Some of the world’s largest investment banks posted better-than-expected third-quarter earnings in recent weeks, providing some respite from negative headlines and prompting a rise in market valuations. However, stepping back from the narrow window of the recent past, the picture looks somewhat less rosy. Net revenues at the big five US banks (Bank of America Merrill Lynch, Citibank, Goldman Sachs, J.P. Morgan and Morgan Stanley) rose 10 percentage points year-on-year in the third quarter, fired by a surprise upturn in fixed-income trading, the long-standing Achilles’ heel of investment banking. Still, amid weak equities and a drop in merger activity, there was little sign that the industry is on a path to sustainable performance.
In its recent report, Capital Markets and Investment Banking 2016: Time for Tough Choices and Bold Actions, McKinsey shows that nearly a decade after the crisis, capital markets and investment banking (CMIB) earnings growth remains weak, with returns hobbled by high costs, entrenched product complexity and lingering strategic uncertainty. The impact of regulation has become a permanent drag on balance sheets, and the rising influence of electronification weighs increasingly on margins. Globally, the average return on equity (ROE) for the industry was around 10 percent in 2015, unchanged from 2014. US banks outperformed, with the biggest players generating an average ROE double that of their European peers (10 percent versus 5 percent).
The top 10 global CMIB banks continued their recent record of subpar earnings in 2015, posting an aggregate ROE of 7 percent. For some, all three components of the ROE equation were headed in the wrong direction—revenues declined, costs rose and the capital denominator became ever more onerous. While the top 10 have attempted to address high costs, they could reduce their cost-to-income ratio (CIR) to only 76 percent last year, from 79 percent in 2014. That compares with a CIR of 52 percent among regional and national banks in Europe, and 53 percent for the same cohort in the US.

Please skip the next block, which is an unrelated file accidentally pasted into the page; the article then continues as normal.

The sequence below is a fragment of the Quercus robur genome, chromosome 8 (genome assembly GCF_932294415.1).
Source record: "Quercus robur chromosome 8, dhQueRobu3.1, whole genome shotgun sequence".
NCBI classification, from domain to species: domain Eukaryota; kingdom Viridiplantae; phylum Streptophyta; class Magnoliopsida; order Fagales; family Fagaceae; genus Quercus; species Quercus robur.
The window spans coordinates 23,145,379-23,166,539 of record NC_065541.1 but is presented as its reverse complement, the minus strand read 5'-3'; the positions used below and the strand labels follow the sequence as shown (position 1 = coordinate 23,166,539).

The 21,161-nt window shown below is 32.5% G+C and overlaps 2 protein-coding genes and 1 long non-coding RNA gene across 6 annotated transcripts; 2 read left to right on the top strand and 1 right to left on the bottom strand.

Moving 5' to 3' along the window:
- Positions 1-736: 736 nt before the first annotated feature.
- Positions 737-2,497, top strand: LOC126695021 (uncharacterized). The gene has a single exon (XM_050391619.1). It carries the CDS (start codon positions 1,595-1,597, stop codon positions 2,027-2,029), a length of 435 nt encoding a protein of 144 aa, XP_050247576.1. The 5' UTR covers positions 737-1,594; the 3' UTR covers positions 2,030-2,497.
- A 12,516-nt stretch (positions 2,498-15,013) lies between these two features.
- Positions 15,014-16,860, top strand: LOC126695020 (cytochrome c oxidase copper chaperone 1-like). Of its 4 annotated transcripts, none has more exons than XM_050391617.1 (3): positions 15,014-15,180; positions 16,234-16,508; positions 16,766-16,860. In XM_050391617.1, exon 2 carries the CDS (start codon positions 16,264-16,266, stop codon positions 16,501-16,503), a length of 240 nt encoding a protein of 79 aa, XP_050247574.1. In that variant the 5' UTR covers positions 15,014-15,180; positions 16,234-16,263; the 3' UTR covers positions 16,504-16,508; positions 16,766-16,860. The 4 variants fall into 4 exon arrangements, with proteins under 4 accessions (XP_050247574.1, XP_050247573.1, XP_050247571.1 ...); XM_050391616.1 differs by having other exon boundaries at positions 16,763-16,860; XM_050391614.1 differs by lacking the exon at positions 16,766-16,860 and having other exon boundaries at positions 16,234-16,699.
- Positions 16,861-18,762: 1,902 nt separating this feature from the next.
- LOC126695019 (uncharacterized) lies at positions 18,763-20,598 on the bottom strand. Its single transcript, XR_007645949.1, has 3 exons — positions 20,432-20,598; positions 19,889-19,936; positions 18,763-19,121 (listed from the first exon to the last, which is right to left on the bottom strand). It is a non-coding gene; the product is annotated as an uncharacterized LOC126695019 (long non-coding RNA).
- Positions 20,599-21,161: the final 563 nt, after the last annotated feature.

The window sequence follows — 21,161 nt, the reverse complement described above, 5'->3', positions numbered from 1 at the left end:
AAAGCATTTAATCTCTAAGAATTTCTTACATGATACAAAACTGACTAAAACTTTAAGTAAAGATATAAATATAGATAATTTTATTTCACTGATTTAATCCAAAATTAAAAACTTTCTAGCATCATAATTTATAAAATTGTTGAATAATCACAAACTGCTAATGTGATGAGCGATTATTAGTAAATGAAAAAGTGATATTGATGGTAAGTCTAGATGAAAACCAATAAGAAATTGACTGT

Despite sharply lower headcounts in some businesses, CMIB industry operating costs have declined by just 2 percent since 2010, with efficiency efforts offset by incomplete exits, increased compulsory expenses and fines. Regulation continues to offer a significant challenge, increasing the costs of some businesses beyond sustainability, and dampening ROEs. McKinsey estimates the unmitigated effects of pending regulation could cut ROE at the top 10 banks to 3.4 percent by 2019, from 6.6 percent in 2015.
The leading banks’ share of the income pie has also declined. The top 10 accounted for 51 percent of global fees in 2015, compared with 57 percent in 2012. The top 10 CMIB banks posted declining revenues for the third straight year in 2015, suggesting the group collectively failed to harness its fortunes to the patchy economic recovery seen since 2012. The broader picture is also relatively gloomy. Global CMIB income was $282 billion in 2015, compared with $362 billion in 2007, and, despite a strong third quarter, revenue pools for the top 10 banks are expected in 2016 to be 5 to 10 percent below 2015 levels.